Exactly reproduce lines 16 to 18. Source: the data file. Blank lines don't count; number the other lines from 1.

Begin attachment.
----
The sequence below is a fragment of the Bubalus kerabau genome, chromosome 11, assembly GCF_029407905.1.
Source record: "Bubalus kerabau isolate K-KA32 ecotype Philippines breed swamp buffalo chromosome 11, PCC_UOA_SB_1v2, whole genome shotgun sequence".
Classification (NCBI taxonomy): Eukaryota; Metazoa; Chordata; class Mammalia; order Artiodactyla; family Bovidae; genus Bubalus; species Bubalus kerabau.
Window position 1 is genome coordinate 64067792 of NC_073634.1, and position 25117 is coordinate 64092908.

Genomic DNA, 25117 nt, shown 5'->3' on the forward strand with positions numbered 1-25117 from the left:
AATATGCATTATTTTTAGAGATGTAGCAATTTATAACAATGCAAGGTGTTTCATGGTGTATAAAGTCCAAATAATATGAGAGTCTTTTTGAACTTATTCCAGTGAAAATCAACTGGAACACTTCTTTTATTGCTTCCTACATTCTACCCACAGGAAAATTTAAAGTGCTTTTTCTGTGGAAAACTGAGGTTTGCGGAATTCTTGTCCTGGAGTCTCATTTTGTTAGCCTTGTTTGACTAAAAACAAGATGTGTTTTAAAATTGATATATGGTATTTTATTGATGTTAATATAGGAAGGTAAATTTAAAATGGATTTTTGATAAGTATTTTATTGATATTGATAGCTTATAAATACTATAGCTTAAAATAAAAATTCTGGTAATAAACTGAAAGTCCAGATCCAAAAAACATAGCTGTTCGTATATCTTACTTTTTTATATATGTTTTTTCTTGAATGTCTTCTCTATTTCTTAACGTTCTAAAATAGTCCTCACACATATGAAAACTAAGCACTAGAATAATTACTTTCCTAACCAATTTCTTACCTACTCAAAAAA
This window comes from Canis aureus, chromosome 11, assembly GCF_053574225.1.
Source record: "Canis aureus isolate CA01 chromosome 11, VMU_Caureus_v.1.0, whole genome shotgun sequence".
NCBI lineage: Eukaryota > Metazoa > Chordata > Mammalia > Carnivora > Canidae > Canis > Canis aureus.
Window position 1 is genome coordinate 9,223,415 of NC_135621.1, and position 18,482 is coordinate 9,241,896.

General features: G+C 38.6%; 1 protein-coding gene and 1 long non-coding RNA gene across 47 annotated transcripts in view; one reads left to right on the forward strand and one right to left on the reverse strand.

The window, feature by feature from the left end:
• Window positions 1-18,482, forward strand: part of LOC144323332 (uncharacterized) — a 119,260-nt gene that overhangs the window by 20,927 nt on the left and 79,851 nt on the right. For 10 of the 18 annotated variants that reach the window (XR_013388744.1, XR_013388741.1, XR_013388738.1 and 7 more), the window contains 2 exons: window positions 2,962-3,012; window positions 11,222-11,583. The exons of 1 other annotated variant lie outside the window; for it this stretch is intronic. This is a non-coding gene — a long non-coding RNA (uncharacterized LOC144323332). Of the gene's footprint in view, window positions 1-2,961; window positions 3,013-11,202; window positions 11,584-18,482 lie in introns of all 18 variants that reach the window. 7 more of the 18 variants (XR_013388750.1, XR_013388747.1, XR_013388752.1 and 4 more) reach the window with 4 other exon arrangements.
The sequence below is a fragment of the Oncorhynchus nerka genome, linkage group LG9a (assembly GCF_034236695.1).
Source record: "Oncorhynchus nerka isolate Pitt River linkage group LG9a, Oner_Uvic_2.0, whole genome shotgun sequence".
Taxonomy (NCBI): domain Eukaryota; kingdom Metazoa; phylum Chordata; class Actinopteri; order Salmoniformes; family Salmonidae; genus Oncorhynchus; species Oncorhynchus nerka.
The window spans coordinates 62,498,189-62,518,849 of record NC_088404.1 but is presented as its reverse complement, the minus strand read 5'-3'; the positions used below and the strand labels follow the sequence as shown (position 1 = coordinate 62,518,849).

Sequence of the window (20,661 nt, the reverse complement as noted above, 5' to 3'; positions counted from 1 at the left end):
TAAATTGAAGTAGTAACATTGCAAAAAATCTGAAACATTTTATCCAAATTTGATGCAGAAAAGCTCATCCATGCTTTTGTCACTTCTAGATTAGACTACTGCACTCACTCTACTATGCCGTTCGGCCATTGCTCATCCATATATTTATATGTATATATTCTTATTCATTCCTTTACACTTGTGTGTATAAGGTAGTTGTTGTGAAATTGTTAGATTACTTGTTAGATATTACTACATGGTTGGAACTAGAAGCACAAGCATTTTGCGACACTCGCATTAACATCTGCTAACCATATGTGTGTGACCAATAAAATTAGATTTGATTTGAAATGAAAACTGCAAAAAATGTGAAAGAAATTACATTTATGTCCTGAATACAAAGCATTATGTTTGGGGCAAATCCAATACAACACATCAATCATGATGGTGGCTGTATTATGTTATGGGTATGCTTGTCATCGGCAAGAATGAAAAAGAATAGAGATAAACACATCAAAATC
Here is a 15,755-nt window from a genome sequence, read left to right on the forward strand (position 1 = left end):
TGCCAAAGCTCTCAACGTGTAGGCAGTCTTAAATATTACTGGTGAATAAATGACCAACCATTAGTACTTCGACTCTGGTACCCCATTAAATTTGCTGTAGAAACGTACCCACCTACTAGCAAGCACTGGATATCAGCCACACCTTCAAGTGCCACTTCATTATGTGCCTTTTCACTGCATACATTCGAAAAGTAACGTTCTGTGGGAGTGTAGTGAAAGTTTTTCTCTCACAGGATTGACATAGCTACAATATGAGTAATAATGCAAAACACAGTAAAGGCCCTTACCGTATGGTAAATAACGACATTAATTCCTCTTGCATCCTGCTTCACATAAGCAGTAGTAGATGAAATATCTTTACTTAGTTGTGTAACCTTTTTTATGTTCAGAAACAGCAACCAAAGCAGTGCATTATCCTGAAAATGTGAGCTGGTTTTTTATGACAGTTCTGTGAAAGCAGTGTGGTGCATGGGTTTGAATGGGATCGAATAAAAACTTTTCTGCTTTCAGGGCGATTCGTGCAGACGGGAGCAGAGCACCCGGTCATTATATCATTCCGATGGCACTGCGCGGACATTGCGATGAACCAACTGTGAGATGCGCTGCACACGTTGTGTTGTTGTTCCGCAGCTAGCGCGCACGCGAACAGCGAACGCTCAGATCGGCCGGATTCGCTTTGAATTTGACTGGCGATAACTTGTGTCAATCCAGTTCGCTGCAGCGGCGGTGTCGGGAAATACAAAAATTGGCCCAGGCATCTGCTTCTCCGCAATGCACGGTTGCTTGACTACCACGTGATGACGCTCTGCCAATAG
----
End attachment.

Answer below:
Taxonomy (NCBI): domain Eukaryota; kingdom Metazoa; phylum Chordata; class Actinopteri; order Salmoniformes; family Salmonidae; genus Oncorhynchus; species Oncorhynchus nerka.
The window spans coordinates 62,498,189-62,518,849 of record NC_088404.1 but is presented as its reverse complement, the minus strand read 5'-3'; the positions used below and the strand labels follow the sequence as shown (position 1 = coordinate 62,518,849).

Sequence of the window (20,661 nt, the reverse complement as noted above, 5' to 3'; positions counted from 1 at the left end):